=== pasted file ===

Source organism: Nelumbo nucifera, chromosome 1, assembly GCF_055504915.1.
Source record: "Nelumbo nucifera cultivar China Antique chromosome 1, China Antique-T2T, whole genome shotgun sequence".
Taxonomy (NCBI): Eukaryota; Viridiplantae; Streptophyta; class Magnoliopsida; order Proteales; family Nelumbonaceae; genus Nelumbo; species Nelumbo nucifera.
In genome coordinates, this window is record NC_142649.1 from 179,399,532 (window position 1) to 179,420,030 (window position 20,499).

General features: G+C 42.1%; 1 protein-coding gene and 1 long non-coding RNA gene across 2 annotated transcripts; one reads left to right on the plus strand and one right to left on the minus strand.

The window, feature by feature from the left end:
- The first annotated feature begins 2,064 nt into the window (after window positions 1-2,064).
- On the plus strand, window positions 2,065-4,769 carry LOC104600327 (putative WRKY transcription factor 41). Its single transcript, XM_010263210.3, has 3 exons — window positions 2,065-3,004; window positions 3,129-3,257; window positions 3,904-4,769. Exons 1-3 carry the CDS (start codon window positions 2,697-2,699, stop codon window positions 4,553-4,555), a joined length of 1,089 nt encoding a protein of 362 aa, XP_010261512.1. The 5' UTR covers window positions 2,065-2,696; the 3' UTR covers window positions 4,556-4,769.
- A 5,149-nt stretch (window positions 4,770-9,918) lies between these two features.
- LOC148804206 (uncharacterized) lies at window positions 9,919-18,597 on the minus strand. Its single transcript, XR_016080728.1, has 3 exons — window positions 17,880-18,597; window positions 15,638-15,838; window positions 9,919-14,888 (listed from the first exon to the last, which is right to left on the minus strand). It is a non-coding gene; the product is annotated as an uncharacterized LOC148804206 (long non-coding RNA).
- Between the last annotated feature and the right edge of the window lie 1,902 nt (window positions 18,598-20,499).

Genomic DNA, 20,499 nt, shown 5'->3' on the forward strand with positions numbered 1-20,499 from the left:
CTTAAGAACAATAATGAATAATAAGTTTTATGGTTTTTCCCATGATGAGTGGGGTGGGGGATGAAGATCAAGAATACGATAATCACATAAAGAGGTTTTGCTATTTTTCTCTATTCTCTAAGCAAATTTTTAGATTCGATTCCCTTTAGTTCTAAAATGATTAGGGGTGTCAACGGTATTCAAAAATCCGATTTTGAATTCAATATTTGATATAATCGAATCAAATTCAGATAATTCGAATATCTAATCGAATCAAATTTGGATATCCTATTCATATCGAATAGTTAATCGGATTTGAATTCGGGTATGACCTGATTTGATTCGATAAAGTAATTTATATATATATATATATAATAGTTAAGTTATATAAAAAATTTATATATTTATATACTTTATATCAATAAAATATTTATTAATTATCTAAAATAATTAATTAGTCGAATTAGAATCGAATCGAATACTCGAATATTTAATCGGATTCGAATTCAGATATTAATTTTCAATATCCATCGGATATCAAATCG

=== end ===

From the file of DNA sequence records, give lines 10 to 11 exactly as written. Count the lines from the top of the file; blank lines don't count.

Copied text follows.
- LOC148804206 (uncharacterized) lies at window positions 9,919-18,597 on the minus strand. Its single transcript, XR_016080728.1, has 3 exons — window positions 17,880-18,597; window positions 15,638-15,838; window positions 9,919-14,888 (listed from the first exon to the last, which is right to left on the minus strand). It is a non-coding gene; the product is annotated as an uncharacterized LOC148804206 (long non-coding RNA).
- Between the last annotated feature and the right edge of the window lie 1,902 nt (window positions 18,598-20,499).